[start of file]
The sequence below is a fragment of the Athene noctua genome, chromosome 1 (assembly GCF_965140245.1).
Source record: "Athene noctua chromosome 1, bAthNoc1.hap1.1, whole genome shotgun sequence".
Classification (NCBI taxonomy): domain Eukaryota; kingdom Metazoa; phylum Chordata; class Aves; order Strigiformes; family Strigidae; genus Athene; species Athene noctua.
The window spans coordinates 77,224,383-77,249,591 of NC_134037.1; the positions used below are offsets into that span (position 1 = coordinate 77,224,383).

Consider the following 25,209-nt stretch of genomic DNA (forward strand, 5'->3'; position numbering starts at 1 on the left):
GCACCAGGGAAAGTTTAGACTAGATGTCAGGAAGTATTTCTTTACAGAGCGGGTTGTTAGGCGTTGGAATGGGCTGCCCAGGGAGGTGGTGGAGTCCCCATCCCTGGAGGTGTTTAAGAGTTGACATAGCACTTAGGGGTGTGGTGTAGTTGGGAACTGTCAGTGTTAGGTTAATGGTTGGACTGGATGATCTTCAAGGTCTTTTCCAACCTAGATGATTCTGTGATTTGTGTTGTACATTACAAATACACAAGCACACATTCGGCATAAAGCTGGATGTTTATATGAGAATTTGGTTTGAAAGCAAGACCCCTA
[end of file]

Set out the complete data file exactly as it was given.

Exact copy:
The sequence below is a fragment of the Athene noctua genome, chromosome 1 (assembly GCF_965140245.1).
Source record: "Athene noctua chromosome 1, bAthNoc1.hap1.1, whole genome shotgun sequence".
Classification (NCBI taxonomy): domain Eukaryota; kingdom Metazoa; phylum Chordata; class Aves; order Strigiformes; family Strigidae; genus Athene; species Athene noctua.
The window spans coordinates 77,224,383-77,249,591 of NC_134037.1; the positions used below are offsets into that span (position 1 = coordinate 77,224,383).

Consider the following 25,209-nt stretch of genomic DNA (forward strand, 5'->3'; position numbering starts at 1 on the left):
GCACCAGGGAAAGTTTAGACTAGATGTCAGGAAGTATTTCTTTACAGAGCGGGTTGTTAGGCGTTGGAATGGGCTGCCCAGGGAGGTGGTGGAGTCCCCATCCCTGGAGGTGTTTAAGAGTTGACATAGCACTTAGGGGTGTGGTGTAGTTGGGAACTGTCAGTGTTAGGTTAATGGTTGGACTGGATGATCTTCAAGGTCTTTTCCAACCTAGATGATTCTGTGATTTGTGTTGTACATTACAAATACACAAGCACACATTCGGCATAAAGCTGGATGTTTATATGAGAATTTGGTTTGAAAGCAAGACCCCTA